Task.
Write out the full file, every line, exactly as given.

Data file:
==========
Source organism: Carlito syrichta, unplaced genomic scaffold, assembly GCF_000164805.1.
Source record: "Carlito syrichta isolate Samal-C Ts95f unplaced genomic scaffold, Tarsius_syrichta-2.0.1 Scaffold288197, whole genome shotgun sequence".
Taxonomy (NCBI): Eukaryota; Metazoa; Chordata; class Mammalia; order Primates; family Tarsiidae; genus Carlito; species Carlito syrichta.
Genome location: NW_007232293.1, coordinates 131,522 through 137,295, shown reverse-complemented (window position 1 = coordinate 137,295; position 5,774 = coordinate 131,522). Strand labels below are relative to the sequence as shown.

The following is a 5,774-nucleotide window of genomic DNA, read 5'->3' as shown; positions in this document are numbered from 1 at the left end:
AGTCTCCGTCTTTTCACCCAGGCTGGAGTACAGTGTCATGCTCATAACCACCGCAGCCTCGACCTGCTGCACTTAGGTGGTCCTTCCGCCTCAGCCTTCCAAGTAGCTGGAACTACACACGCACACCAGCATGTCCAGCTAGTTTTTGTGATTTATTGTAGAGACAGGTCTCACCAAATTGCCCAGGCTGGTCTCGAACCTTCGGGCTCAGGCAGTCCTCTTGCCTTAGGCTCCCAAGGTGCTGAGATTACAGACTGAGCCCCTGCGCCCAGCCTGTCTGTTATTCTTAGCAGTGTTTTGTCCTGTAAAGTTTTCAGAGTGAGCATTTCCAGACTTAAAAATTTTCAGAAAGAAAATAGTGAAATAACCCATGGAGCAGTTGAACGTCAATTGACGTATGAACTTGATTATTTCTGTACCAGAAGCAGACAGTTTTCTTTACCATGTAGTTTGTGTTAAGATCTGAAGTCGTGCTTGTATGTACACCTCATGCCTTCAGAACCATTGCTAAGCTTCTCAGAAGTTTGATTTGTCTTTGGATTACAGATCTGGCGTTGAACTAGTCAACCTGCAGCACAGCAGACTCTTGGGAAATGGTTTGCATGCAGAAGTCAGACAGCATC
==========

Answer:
Source organism: Carlito syrichta, unplaced genomic scaffold, assembly GCF_000164805.1.
Source record: "Carlito syrichta isolate Samal-C Ts95f unplaced genomic scaffold, Tarsius_syrichta-2.0.1 Scaffold288197, whole genome shotgun sequence".
Taxonomy (NCBI): Eukaryota; Metazoa; Chordata; class Mammalia; order Primates; family Tarsiidae; genus Carlito; species Carlito syrichta.
Genome location: NW_007232293.1, coordinates 131,522 through 137,295, shown reverse-complemented (window position 1 = coordinate 137,295; position 5,774 = coordinate 131,522). Strand labels below are relative to the sequence as shown.

The following is a 5,774-nucleotide window of genomic DNA, read 5'->3' as shown; positions in this document are numbered from 1 at the left end:
AGTCTCCGTCTTTTCACCCAGGCTGGAGTACAGTGTCATGCTCATAACCACCGCAGCCTCGACCTGCTGCACTTAGGTGGTCCTTCCGCCTCAGCCTTCCAAGTAGCTGGAACTACACACGCACACCAGCATGTCCAGCTAGTTTTTGTGATTTATTGTAGAGACAGGTCTCACCAAATTGCCCAGGCTGGTCTCGAACCTTCGGGCTCAGGCAGTCCTCTTGCCTTAGGCTCCCAAGGTGCTGAGATTACAGACTGAGCCCCTGCGCCCAGCCTGTCTGTTATTCTTAGCAGTGTTTTGTCCTGTAAAGTTTTCAGAGTGAGCATTTCCAGACTTAAAAATTTTCAGAAAGAAAATAGTGAAATAACCCATGGAGCAGTTGAACGTCAATTGACGTATGAACTTGATTATTTCTGTACCAGAAGCAGACAGTTTTCTTTACCATGTAGTTTGTGTTAAGATCTGAAGTCGTGCTTGTATGTACACCTCATGCCTTCAGAACCATTGCTAAGCTTCTCAGAAGTTTGATTTGTCTTTGGATTACAGATCTGGCGTTGAACTAGTCAACCTGCAGCACAGCAGACTCTTGGGAAATGGTTTGCATGCAGAAGTCAGACAGCATC